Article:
I can’t promise I’ll get an image up this week. Or even next week. I don’t really know what will happen from here. But I will at least keep writing in the interim. For anyone else out there having a crap day – grab a spoon. We’ll bury our feelings in a tub-o-mint chocolate chip together. Here’s hoping that tomorrow brings some new promise.

Week 28 // Unity

 

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I’ve been shaped by death nearly all my life. Not only the recent death of my husband-to-be, but reaching back to nine years old when I lost my mother to breast cancer. And at 27 when I lost my father. Death has challenged me to look at everything differently and one of the most significant aspects has been a relationship to soul.

This piece speaks to the idea of our perpetual oneness with soul. It explores a continuation – of being created from and dissolving back into this unified soul space once gone – and of the relationship that exists with this while we are here on earth. I was not a particularly spiritual person before my fiancé died, but I have been drawn to spirit and to soul ever since in some surprising ways. Many of my images have begun to feel more like a partnership – between myself and something greater. Frequently I have visuals appear at random in my mind – clear as day – and something seems to be willing me to create them physically. I know there must be some greater force at play there because these are the images that always seem to resonate the deepest with people (and with me). It is a curious journey and one of the greatest gifts to have emerged from his death.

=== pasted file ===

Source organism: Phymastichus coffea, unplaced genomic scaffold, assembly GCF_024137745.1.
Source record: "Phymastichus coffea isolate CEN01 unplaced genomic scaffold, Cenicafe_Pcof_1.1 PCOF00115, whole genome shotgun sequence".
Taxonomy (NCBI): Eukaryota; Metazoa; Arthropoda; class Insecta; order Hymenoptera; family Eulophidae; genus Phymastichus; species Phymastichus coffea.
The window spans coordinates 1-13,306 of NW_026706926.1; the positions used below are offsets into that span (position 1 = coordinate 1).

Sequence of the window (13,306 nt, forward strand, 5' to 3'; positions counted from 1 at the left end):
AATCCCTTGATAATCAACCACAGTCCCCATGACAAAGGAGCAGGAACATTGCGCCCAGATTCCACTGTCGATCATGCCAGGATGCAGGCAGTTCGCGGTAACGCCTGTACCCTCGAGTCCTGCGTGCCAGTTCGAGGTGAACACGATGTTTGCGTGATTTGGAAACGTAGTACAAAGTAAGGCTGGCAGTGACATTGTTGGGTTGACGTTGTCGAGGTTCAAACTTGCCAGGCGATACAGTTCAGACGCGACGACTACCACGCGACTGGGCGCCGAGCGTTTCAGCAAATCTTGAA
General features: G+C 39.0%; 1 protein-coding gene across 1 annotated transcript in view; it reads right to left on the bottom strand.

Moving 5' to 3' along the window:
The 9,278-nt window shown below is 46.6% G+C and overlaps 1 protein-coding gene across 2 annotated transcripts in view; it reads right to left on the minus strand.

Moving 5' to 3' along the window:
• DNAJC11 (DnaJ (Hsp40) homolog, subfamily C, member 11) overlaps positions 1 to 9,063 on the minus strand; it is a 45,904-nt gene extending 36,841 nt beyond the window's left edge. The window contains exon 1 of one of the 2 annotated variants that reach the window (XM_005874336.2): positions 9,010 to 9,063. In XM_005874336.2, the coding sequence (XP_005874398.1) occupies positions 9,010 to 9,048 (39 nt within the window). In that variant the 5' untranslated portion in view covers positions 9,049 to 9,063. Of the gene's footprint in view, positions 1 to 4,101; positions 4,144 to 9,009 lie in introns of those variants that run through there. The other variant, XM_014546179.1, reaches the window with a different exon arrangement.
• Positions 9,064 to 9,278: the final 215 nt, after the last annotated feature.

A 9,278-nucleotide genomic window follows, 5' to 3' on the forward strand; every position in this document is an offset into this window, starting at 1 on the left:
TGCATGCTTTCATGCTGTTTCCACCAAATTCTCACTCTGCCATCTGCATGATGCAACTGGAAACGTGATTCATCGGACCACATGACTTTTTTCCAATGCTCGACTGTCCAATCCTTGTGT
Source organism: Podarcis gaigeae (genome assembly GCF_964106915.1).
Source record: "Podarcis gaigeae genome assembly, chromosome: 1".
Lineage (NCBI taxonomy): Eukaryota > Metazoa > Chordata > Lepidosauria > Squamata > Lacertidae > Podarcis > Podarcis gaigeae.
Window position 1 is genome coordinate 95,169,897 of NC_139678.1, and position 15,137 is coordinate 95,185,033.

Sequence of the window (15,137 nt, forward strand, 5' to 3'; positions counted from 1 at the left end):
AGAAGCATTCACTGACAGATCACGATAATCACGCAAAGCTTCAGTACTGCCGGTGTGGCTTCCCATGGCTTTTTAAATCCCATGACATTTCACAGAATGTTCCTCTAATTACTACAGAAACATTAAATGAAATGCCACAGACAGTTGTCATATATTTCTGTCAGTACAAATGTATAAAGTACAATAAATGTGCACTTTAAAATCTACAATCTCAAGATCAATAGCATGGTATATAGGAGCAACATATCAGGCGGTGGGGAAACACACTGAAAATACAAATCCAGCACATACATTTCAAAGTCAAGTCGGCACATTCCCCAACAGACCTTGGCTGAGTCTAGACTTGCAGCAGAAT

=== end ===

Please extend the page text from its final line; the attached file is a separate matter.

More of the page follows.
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“Still, Life” is a year-long self portrait series exploring the journey of living with loss. If you’re new to this project, you can read more about it in this post. Or to see the full image gallery visit 2014 PROJECT. Please share with anyone who you feel can relate to the imagery, my hope is that it gives many others a visual for something they are going through in their own lives.

Week 27 // Lost in Confusion